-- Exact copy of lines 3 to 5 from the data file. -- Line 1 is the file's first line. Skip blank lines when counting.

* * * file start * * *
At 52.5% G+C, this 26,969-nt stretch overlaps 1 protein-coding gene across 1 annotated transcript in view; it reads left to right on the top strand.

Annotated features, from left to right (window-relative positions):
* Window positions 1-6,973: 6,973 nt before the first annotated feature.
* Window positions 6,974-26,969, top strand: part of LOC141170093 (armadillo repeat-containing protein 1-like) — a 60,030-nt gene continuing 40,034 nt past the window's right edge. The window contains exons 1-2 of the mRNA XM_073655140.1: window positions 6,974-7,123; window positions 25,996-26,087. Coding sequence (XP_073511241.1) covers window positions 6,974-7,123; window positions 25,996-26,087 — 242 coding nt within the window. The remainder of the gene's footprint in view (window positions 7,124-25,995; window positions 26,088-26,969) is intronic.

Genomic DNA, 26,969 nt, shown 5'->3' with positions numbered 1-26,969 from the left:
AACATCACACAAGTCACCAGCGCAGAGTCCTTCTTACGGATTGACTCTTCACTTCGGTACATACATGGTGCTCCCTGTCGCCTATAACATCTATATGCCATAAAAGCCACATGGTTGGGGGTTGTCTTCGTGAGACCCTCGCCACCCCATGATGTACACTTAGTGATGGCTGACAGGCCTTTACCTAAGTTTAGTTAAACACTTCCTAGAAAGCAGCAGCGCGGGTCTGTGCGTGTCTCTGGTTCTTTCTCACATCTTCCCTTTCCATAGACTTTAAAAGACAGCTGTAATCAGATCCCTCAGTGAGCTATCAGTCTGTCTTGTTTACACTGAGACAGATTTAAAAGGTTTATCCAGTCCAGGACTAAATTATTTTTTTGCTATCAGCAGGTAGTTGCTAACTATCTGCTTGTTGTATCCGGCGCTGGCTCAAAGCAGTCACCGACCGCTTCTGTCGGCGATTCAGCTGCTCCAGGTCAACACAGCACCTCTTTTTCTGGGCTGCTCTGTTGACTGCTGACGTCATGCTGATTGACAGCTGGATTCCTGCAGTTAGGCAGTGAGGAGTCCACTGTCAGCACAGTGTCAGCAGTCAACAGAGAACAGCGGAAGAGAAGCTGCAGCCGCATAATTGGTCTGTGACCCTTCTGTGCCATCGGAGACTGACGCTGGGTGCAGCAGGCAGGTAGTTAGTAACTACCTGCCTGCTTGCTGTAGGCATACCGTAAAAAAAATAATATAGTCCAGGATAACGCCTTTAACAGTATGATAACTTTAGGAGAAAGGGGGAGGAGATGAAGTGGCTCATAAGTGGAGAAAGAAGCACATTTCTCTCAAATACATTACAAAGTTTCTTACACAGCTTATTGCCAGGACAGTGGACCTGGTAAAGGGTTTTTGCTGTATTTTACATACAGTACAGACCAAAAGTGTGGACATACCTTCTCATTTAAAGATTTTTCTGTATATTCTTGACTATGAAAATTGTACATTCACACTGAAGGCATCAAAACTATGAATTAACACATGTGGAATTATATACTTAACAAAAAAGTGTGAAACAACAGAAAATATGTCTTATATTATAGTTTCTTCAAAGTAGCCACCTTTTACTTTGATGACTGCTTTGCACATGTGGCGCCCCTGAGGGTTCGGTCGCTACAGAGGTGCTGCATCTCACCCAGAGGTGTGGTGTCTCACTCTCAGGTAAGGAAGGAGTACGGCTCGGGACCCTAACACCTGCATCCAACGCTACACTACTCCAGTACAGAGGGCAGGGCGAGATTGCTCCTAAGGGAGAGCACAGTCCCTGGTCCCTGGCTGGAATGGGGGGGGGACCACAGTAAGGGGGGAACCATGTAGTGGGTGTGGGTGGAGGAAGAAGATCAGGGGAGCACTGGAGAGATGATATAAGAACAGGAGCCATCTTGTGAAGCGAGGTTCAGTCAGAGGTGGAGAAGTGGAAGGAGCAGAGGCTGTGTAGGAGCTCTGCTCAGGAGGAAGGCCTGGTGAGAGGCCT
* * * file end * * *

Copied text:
* Window positions 1-6,973: 6,973 nt before the first annotated feature.
* Window positions 6,974-26,969, top strand: part of LOC141170093 (armadillo repeat-containing protein 1-like) — a 60,030-nt gene continuing 40,034 nt past the window's right edge. The window contains exons 1-2 of the mRNA XM_073655140.1: window positions 6,974-7,123; window positions 25,996-26,087. Coding sequence (XP_073511241.1) covers window positions 6,974-7,123; window positions 25,996-26,087 — 242 coding nt within the window. The remainder of the gene's footprint in view (window positions 7,124-25,995; window positions 26,088-26,969) is intronic.

Genomic DNA, 26,969 nt, shown 5'->3' with positions numbered 1-26,969 from the left: